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Engaging youth in representations of place: more than just an open day

LizaGriffin5 February 2015

This post and the project exploring place in Kilburn has been undertaken in collaboration with Kamna Patel.

Students introduce their representations of their neighbourhood

Students introduce their representations of their neighbourhood

In the old days school level students saw universities as the most mysterious of places – where and what were they, what do they teach and how? They were rarely told anything much in answer – except that it was a very good idea to try and get in. But how did people know where to apply, and what subjects to choose? Little guidance was available.

Today, much has changed. It’s common for prospective university undergraduates, to attend ‘open days’ available throughout the year from all and sundry higher education establishments. At them, potential applicants can hear from academic staff what to expect if they go university, and learn briefly what different subjects have to offer.

All very useful, but now, academics from Development Planing Unit in University College London are going one step further. We are offering some school students the chance to become undergrads for a time and join us in a research project exploring urban citizenship and place-making.

This is what students at St Augustine’s School in Kilburn have recently done. We have collaborated with Helen Allsopp, their teacher, to run a series of workshops on a favourite theme amongst geographers and planners; a ‘sense of place’

First, the workshops explored the students’ own perception of Kilburn, where they live – what is it like for them, and how much have they noticed recent changes in the area. And they explored how the changes going on reflect the broader processes of globalisation that we are constantly hearing about (e.g. big new developments funded by foreign capital, soaring house prices fuelled by demand from people wanting to work in London, changing ethnic mixes, and so forth).

Explanations of the different methodologies used were displayed around the exhibition

Explanations of the different methodologies used were displayed around the exhibition

Then the students used techniques from the social sciences to analyse different portrayals, or ‘representations’ of Kilburn, coming from diverse sources such as websites, films, written texts in books, magazines, music, social media and so on.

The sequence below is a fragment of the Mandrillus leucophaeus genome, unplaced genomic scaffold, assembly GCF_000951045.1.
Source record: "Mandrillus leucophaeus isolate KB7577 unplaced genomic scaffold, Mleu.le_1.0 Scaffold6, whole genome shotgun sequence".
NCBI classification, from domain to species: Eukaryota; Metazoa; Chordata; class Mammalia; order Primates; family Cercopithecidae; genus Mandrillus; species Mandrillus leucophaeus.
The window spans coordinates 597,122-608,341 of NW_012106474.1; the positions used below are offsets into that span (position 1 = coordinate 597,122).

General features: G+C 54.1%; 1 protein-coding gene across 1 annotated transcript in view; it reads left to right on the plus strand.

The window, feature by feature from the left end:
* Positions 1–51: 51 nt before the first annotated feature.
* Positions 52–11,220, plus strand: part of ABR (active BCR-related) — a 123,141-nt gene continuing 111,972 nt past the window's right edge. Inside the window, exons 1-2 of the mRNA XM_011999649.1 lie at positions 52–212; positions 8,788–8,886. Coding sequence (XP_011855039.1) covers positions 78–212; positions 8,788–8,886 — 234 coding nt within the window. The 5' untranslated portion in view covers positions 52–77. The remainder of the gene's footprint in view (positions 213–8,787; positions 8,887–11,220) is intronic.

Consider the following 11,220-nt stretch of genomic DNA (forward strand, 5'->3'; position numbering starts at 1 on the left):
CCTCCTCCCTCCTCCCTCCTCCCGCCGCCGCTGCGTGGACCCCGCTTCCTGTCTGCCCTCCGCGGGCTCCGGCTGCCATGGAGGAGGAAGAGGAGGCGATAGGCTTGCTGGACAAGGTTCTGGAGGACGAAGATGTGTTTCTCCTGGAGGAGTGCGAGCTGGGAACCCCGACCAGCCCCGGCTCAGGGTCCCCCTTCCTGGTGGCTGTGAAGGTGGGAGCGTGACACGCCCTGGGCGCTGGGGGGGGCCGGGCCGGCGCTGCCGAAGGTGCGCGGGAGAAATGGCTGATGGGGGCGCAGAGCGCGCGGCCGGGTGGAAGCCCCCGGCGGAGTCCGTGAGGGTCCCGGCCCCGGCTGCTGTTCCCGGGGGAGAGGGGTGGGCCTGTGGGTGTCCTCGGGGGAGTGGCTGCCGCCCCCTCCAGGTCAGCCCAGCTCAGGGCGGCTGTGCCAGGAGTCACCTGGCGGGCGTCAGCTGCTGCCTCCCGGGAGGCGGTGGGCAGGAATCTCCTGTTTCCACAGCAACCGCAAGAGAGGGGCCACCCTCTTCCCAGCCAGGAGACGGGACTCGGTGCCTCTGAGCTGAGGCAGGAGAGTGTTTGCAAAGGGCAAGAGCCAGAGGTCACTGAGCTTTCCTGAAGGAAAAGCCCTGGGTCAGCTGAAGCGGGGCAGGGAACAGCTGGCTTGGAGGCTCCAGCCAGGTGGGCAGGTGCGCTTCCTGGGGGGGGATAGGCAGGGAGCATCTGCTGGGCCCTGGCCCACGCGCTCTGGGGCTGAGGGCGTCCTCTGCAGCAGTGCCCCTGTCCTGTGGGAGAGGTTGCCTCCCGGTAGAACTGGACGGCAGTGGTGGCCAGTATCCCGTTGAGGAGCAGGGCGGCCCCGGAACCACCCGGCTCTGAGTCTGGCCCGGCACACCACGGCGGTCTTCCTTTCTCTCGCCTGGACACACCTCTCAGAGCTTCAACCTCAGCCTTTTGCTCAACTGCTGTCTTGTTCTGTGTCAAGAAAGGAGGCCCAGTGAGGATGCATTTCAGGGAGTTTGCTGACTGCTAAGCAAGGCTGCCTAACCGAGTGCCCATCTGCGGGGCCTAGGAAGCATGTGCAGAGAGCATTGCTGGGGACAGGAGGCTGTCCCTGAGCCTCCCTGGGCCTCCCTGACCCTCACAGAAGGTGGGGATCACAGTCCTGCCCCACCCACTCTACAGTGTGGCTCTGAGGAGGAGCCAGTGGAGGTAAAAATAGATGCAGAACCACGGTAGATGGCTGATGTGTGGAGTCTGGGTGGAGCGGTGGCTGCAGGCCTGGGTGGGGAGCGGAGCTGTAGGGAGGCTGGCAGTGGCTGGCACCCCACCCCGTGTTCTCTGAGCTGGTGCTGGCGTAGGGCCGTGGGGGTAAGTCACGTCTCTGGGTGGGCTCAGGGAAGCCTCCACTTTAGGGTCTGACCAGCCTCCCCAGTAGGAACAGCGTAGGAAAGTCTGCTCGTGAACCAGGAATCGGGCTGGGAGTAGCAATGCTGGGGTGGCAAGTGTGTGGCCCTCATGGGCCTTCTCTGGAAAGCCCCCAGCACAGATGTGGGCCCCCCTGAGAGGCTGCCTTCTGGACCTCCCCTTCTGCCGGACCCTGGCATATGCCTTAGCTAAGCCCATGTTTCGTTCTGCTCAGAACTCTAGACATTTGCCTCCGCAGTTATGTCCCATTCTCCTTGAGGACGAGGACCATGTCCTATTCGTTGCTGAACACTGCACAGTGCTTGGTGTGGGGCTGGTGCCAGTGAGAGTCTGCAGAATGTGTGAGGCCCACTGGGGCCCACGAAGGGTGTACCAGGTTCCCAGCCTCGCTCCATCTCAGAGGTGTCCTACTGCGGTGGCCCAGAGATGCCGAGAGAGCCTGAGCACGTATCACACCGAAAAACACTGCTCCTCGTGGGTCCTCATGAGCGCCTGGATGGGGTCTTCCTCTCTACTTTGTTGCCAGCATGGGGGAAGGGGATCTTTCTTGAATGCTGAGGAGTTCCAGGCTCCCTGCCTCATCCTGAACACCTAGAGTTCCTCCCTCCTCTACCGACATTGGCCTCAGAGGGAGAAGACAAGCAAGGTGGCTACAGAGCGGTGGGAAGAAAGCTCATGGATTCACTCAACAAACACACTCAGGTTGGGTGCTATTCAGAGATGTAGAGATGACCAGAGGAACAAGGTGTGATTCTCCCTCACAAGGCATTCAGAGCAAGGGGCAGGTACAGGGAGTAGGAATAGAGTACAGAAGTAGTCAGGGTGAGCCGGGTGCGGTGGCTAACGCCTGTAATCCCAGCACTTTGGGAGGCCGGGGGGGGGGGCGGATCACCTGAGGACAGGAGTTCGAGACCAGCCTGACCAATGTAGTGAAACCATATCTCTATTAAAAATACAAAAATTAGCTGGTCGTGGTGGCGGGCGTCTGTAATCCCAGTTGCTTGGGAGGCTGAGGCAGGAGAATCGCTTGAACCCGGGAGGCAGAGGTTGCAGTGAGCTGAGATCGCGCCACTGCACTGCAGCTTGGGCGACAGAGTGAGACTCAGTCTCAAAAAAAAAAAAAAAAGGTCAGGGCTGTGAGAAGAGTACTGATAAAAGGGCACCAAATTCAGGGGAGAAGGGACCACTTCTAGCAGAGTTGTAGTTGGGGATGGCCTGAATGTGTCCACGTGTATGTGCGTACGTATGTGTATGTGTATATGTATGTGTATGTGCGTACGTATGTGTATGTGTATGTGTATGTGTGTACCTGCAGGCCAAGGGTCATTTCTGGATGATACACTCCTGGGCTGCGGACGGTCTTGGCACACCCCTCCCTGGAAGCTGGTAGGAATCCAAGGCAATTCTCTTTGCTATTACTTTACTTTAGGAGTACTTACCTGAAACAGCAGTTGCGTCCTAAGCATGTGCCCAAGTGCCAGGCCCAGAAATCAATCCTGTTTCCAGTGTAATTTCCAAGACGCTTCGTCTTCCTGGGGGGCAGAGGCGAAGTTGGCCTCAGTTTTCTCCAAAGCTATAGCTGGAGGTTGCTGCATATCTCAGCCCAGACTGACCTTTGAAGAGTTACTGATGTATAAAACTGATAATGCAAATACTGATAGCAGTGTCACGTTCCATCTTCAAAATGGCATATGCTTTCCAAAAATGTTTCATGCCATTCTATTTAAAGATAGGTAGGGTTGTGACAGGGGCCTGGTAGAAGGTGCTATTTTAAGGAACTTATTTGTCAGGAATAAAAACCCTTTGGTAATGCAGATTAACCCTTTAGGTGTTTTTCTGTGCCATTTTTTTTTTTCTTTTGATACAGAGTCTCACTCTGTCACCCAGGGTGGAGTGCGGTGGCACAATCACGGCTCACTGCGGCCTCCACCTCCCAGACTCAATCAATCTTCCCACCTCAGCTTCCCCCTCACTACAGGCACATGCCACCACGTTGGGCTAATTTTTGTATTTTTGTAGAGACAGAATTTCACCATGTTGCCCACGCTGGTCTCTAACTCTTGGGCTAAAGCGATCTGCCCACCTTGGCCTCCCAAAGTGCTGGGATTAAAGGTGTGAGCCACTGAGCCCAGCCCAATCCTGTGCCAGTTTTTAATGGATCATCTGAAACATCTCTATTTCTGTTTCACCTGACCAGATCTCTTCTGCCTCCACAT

Besides these workshops, the students conducted fieldwork in the area. There, intriguingly, they made maps of how people, including themselves, feel about different parts of Kilburn – identifying, for example, ‘spaces of fear’ where it might be dangerous to go at particular times of day or places where they feel more at home. In such exercises they applied different research methods (such as transects walks through their neighbourhood) as used by social scientists and Town Planners amongst others.

In all this, the students were getting much more than just an ‘open day’ afternoon. Theirs was an in-depth experience, sustained over time, of the kinds of things they might expect to be doing at university, including an up to date view of the sorts of research methods and analysis that planners and geographers might apply in their work. And here, the St Augustine’s students were actually sharing in such work.

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The workshops and fieldwork ran over several months, culminating in the students producing their own representations of Kilburn shown at a roving expedition running throughout 2015 – at UCL, at St Augustine’s and at the Tricycle Theatre in Kilburn. The exhibition’s centrepiece is a series of 3D maps of Kilburn produced by the students themselves. These are not a ‘conventional’, accurate-to-scale representations. Instead they incorporate their different perceptions of, and concerns and aspirations for this busy, dynamic and multi-faceted place.

The exhibition opened in January 2015, and at that opening visitors were guided through by some of the students themselves, explaining the maps and models, and recounting how they were produced. They also had to explain to the audience the practical usefulness of such cultural geography work, in developing peoples’ sensitivity to place and encouraging them to think about how they can help to shape places for themselves and help to give them meaning.

The latter was one of our main aims of the project. In our on going action research on this project we plan to reflect upon the extent to which the participating students, through their involvement, were provided with a sense of how they themselves might be able to shape their own urban environment and ask whether this contributed to a nascent sense of citizenship.

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The project is impressive – partly because of the impression which the students make on the visitors as they are guided round. Here is a group of enthusiastic, smart and articulate young people, with a dynamism that will undoubtedly make them an asset to whatever university they eventually choose if they seek to continue their studies. And hopefully they will have a flying start through their experience of doing some university level work with the academics who will teach them.

 

Liza Griffin is a Lecturer and Co-Director of the MSc Environment and Sustainable Development at the DPU. Kamna Patel is a Lecturer and Co-Director of the MSc Development Administration and Planning. Both have lived in the Kilburn area.